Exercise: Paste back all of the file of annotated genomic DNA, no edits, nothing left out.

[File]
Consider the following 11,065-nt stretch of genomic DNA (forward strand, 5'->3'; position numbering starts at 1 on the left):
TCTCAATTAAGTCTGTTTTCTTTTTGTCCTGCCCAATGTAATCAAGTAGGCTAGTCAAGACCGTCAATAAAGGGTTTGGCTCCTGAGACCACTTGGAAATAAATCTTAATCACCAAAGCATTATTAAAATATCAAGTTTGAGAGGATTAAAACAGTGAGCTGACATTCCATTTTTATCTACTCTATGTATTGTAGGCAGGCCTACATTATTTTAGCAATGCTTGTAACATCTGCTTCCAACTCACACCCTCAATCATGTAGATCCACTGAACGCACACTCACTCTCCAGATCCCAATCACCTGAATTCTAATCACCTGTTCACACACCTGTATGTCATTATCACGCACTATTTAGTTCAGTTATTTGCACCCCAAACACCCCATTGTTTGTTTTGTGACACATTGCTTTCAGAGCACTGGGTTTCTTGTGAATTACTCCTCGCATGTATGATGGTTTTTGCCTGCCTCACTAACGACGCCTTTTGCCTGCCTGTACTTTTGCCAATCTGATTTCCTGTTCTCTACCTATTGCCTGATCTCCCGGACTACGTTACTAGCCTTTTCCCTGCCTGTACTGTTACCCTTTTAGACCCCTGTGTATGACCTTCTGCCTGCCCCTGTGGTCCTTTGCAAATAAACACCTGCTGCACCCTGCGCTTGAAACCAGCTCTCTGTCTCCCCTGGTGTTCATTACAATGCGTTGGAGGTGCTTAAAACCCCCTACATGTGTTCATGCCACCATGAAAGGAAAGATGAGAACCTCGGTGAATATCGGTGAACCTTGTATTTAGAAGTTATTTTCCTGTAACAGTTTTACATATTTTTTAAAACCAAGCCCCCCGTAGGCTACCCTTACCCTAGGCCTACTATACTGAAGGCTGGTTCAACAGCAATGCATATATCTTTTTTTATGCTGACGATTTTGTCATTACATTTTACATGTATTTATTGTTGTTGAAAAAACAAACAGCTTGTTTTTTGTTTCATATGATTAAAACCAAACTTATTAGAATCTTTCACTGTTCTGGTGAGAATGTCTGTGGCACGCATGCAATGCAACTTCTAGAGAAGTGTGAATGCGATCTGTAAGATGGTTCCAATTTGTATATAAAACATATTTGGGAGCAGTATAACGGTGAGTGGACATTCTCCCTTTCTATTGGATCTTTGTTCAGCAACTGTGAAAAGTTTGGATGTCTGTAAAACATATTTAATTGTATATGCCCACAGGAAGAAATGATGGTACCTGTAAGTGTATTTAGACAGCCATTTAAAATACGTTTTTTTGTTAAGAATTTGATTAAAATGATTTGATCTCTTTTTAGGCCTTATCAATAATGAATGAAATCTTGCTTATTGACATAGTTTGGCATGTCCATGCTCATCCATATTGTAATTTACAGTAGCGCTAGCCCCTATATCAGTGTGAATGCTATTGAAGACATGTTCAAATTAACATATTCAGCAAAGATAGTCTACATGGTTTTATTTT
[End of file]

Consider the following 11,065-nt stretch of genomic DNA (forward strand, 5'->3'; position numbering starts at 1 on the left):
TCTCAATTAAGTCTGTTTTCTTTTTGTCCTGCCCAATGTAATCAAGTAGGCTAGTCAAGACCGTCAATAAAGGGTTTGGCTCCTGAGACCACTTGGAAATAAATCTTAATCACCAAAGCATTATTAAAATATCAAGTTTGAGAGGATTAAAACAGTGAGCTGACATTCCATTTTTATCTACTCTATGTATTGTAGGCAGGCCTACATTATTTTAGCAATGCTTGTAACATCTGCTTCCAACTCACACCCTCAATCATGTAGATCCACTGAACGCACACTCACTCTCCAGATCCCAATCACCTGAATTCTAATCACCTGTTCACACACCTGTATGTCATTATCACGCACTATTTAGTTCAGTTATTTGCACCCCAAACACCCCATTGTTTGTTTTGTGACACATTGCTTTCAGAGCACTGGGTTTCTTGTGAATTACTCCTCGCATGTATGATGGTTTTTGCCTGCCTCACTAACGACGCCTTTTGCCTGCCTGTACTTTTGCCAATCTGATTTCCTGTTCTCTACCTATTGCCTGATCTCCCGGACTACGTTACTAGCCTTTTCCCTGCCTGTACTGTTACCCTTTTAGACCCCTGTGTATGACCTTCTGCCTGCCCCTGTGGTCCTTTGCAAATAAACACCTGCTGCACCCTGCGCTTGAAACCAGCTCTCTGTCTCCCCTGGTGTTCATTACAATGCGTTGGAGGTGCTTAAAACCCCCTACATGTGTTCATGCCACCATGAAAGGAAAGATGAGAACCTCGGTGAATATCGGTGAACCTTGTATTTAGAAGTTATTTTCCTGTAACAGTTTTACATATTTTTTAAAACCAAGCCCCCCGTAGGCTACCCTTACCCTAGGCCTACTATACTGAAGGCTGGTTCAACAGCAATGCATATATCTTTTTTTATGCTGACGATTTTGTCATTACATTTTACATGTATTTATTGTTGTTGAAAAAACAAACAGCTTGTTTTTTGTTTCATATGATTAAAACCAAACTTATTAGAATCTTTCACTGTTCTGGTGAGAATGTCTGTGGCACGCATGCAATGCAACTTCTAGAGAAGTGTGAATGCGATCTGTAAGATGGTTCCAATTTGTATATAAAACATATTTGGGAGCAGTATAACGGTGAGTGGACATTCTCCCTTTCTATTGGATCTTTGTTCAGCAACTGTGAAAAGTTTGGATGTCTGTAAAACATATTTAATTGTATATGCCCACAGGAAGAAATGATGGTACCTGTAAGTGTATTTAGACAGCCATTTAAAATACGTTTTTTTGTTAAGAATTTGATTAAAATGATTTGATCTCTTTTTAGGCCTTATCAATAATGAATGAAATCTTGCTTATTGACATAGTTTGGCATGTCCATGCTCATCCATATTGTAATTTACAGTAGCGCTAGCCCCTATATCAGTGTGAATGCTATTGAAGACATGTTCAAATTAACATATTCAGCAAAGATAGTCTACATGGTTTTATTTT